Another time a student passed him a note in class that read, “I like Martin Luther King.” Thomas opened it up and saw one word: “Dead.”
The way Thomas responded should be an inspiration to blacks today. He didn’t join a group of thugs, beat the offender unconscious, and await the help of Jesse Jackson and Al Sharpton. Instead, he chose to get revenge by rising above his racist schoolmates:
“You have a number of choices. You could continue to always fight against people who are really distractions. They’re people in the cheap seats of life. Or you can do what you went there to do. I mean, did I go to the seminary to constantly get distracted by jerks, or did I go to the seminary to achieve certain goals?
. . . .
“That was the hard part. How do you become a better person when you’re dealing with people who are not good people? . . . The first reaction (is) you want to punch him. You want to hit him. You want to strike out. That’s your first reaction. But then, after you’ve done that, what do you do? I mean how does that advance your vocation? Have you become a better person?
“And the way you ultimately win all of that is to become better than they are,” Thomas says.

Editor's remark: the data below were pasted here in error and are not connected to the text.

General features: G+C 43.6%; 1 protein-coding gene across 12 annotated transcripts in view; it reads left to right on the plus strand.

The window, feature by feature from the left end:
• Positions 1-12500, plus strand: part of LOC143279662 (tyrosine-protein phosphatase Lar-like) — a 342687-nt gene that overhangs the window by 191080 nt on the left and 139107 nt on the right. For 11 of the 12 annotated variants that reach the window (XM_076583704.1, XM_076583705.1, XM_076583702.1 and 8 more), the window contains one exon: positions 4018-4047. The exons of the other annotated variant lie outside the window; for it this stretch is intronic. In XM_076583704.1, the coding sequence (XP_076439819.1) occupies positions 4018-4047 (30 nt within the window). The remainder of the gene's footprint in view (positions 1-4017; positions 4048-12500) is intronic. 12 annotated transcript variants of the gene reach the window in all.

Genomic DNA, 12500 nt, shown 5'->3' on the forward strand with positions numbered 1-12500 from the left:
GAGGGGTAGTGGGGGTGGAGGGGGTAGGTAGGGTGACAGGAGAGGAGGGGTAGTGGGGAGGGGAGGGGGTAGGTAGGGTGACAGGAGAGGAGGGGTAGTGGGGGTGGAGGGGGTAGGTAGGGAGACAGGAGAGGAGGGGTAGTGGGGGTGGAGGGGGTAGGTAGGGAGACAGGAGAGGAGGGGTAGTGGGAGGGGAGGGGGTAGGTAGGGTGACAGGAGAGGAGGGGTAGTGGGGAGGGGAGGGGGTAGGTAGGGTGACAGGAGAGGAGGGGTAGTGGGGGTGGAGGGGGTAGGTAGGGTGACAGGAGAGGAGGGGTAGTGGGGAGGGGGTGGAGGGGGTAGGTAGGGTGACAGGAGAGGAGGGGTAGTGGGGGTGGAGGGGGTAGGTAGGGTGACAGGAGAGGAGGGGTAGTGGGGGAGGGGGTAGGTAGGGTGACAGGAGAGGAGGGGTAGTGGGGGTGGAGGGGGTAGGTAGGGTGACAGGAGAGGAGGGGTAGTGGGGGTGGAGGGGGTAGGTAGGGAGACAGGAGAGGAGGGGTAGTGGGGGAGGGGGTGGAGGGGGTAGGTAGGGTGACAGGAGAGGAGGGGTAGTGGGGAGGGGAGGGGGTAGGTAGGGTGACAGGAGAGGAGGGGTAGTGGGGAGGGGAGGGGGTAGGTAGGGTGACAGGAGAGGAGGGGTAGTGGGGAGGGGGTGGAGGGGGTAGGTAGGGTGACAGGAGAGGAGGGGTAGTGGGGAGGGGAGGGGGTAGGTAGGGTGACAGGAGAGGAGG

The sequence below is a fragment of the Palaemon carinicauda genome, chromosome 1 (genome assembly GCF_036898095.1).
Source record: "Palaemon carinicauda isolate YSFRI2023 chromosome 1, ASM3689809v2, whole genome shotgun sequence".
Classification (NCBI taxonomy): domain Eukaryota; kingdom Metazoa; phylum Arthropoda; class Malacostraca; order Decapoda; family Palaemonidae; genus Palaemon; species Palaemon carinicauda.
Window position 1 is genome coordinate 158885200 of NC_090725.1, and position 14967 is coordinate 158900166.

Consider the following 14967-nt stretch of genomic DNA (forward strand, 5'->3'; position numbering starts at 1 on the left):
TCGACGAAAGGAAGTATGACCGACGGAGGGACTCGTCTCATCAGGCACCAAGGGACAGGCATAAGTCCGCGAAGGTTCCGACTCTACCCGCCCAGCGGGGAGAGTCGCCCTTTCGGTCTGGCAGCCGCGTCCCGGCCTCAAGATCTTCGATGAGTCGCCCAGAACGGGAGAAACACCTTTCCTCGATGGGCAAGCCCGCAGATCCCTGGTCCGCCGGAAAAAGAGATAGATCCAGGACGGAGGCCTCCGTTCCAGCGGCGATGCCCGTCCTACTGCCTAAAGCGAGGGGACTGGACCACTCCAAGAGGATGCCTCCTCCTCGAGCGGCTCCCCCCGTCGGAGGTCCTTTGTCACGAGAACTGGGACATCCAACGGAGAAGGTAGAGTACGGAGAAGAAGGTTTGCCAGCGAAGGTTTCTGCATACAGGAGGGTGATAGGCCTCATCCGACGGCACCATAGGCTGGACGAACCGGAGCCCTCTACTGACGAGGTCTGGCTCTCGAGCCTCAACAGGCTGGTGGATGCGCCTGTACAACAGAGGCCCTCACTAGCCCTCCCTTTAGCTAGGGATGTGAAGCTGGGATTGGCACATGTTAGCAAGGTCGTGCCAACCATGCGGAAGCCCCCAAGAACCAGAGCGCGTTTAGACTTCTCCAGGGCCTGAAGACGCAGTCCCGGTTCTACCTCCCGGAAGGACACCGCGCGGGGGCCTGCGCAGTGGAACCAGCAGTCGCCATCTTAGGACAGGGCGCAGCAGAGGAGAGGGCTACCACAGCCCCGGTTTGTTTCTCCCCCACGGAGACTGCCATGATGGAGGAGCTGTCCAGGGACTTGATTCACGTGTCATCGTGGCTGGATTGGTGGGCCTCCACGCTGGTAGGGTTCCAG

This attitude reminds me of the rebuke that Aaron, the Albert Brooks character in “Broadcast News,” gave to his classmates who had tormented him: “You’ll never make more than nineteen thousand dollars a year!”
Thomas discusses his grandfather, whom he considered a father, and who clearly shaped his life. Thomas came back home from seminary, tired of being around white people and having to prove himself. His grandfather told him that if he was giving up on life, he was going to have to move out.
The issues of self-reliance and race come together in Thomas’s views regarding affirmative action — a policy that has clearly shaped his life . . . he says, for the worse.
Justice Thomas firmly believes that affirmative action has hurt blacks generally. First, he says, it puts some blacks in places where they are doomed to fail — a documented fact, by the way, in the university context.
Naturally, many have concluded that about Thomas himself — that if he hadn’t been replacing the black Thurgood Marshall, he never would have been nominated. Such people are unlikely to have their minds changed by the revelation that Bush I had initially considered Thomas as a replacement for Brennan — worrying that if he waited until Marshall’s retirement, Thomas would be perceived as a quota pick. (Bush’s aides talked him out of this plan, and fobbed off David Souter on him instead. Ugh.)
But it is clear that another aspect of affirmative action rankles worse — and is intensely personal for Thomas. He clearly believes, in his bones, that affirmative action causes bigoted leftist whites to belittle conservative blacks by lazily asserting that they are affirmative action beneficiaries: